Iran earthquake kills five, leaves 300 injured
TEHERAN: An earthquake shook northwestern Iran before dawn on Friday, killing at least five people and injuring more than 300 in collapsed and collapsed buildings. The magnitude 5.9 earthquake occurred at 1:17 am (local time) about 120 kilometers (75 miles) southeast of the city of, in the east Azerbaijan province, said the Seismological Center of Iran.
Described as moderate, the earthquake was eight kilometers (five miles) deep and was followed by five aftershocks.
The provincial governor, Mohammad-Reza Pourmohammadi, told Iranian media that rescue operations were underway in 41 villages, but the damage was largely concentrated in two, Varnakesh and Varzaghan.
According to emergency services, almost 340 people were admitted to the hospital for treatment, but all but 17 were discharged on Friday at noon.
The earthquake razed about 40 houses and killed more than 200 head of cattle. About 100 injured residents were removed from the rubble of their damaged or crushed homes.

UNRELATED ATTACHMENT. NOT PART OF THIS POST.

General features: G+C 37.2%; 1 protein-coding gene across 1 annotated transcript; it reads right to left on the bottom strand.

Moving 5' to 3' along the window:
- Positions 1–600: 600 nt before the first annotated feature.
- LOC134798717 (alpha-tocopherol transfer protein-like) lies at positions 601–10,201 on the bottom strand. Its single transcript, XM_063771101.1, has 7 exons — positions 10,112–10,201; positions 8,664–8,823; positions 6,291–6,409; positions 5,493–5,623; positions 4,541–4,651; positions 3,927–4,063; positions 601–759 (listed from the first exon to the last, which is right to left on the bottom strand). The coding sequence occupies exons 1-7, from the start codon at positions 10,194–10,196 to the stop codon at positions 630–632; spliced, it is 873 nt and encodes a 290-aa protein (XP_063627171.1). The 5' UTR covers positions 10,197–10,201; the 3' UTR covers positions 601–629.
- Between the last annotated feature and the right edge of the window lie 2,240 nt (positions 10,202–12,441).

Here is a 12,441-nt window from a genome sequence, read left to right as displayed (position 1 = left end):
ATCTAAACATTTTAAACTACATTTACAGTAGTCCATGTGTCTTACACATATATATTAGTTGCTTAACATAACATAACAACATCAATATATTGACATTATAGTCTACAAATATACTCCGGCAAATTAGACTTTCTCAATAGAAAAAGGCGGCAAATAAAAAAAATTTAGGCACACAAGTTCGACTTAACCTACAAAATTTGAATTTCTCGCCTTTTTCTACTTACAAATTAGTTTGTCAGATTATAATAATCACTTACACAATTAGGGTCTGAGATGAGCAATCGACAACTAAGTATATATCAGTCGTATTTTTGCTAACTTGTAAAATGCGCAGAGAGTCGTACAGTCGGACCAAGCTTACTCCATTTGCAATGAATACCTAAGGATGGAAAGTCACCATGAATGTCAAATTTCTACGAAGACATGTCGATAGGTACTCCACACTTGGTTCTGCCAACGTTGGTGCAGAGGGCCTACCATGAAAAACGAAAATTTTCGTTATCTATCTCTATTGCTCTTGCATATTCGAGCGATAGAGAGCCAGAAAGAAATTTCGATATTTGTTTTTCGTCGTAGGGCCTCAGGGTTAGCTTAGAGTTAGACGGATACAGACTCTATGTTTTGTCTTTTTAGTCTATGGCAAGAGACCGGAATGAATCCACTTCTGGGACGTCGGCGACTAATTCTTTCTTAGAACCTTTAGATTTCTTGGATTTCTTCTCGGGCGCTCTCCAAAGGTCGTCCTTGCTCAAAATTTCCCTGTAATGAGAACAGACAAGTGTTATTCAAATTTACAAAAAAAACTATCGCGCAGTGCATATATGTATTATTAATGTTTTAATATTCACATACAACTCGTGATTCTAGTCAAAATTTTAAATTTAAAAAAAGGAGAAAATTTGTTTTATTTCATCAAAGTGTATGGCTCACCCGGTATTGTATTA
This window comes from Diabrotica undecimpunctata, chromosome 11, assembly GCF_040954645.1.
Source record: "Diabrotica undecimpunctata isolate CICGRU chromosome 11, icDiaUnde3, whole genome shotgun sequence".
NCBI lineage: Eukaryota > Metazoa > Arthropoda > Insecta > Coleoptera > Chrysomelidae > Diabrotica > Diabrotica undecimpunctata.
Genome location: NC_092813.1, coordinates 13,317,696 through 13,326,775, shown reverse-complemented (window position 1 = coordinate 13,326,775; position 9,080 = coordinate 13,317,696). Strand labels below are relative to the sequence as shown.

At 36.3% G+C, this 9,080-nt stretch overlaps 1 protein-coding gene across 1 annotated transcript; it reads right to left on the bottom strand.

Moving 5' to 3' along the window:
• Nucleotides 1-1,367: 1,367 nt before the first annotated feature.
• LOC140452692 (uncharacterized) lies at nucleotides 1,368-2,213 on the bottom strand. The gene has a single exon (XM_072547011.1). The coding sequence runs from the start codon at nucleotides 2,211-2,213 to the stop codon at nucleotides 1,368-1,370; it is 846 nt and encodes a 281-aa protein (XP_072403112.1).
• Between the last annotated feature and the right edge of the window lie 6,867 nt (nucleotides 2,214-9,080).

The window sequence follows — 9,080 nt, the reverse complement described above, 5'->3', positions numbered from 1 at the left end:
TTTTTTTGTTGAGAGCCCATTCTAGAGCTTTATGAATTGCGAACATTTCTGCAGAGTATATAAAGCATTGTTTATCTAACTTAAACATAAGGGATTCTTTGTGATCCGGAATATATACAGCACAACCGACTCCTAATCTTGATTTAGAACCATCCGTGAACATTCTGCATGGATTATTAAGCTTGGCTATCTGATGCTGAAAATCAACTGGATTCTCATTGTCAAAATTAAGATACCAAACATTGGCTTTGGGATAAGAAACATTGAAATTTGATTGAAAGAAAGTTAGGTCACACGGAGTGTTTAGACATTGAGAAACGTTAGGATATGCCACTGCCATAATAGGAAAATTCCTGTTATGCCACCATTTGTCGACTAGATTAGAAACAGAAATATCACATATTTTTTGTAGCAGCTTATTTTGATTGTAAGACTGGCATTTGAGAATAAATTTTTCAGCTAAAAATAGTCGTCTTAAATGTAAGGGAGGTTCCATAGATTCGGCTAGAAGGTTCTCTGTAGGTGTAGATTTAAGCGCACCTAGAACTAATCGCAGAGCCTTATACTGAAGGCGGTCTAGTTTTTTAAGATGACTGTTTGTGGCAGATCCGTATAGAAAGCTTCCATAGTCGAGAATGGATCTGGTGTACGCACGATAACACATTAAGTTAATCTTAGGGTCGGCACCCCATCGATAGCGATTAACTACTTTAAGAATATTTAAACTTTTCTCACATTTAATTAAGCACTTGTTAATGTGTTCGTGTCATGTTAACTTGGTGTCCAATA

Around noon, emergency teams distributed survival kits, stoves, blankets and tents in 78 villages.
In Varnakesh, an emergency shelter was created.
State television broadcast images of people who had fled their homes by heating around a fire on a public highway.
But the damage seemed to be less widespread than initially feared.
The United States Geological Survey (USGS) issued a warning alert that there are likely to be major victims and that the disaster is potentially widespread.
In many areas, people had returned to their homes at dawn after the initial panic subsided and the aftershocks faded.
Gas supply was restored to all affected villages except one.
The earthquake was felt in the capital of the province, Tabriz, and as far as the city of, near the Black Sea coast 200 kilometers (125 miles) from the epicenter.
Tabriz, which has a population of over one million, is a historic city that served as the capital of Iran several times between the 13th and 16th centuries. Your bazaar is a UNESCO World Heritage.
Iran is where two main tectonic plates meet and experiences frequent seismic activity.
The country has suffered a series of major disasters in recent decades, including in the ancient city of Bam, which was decimated by a catastrophic earthquake in 2003 that killed at least 31,000 people.
In 1990, a magnitude 7.4 earthquake in northern Iran killed 40,000 people, injured 300,000 and left half a million people homeless, reducing dozens of cities and nearly 2,000 villages to rubble.
Iran has experienced at least two other significant earthquakes in recent years: one in 2005 that killed more than 600 people and another in 2012 that left about 300 dead. (AFP) MRJ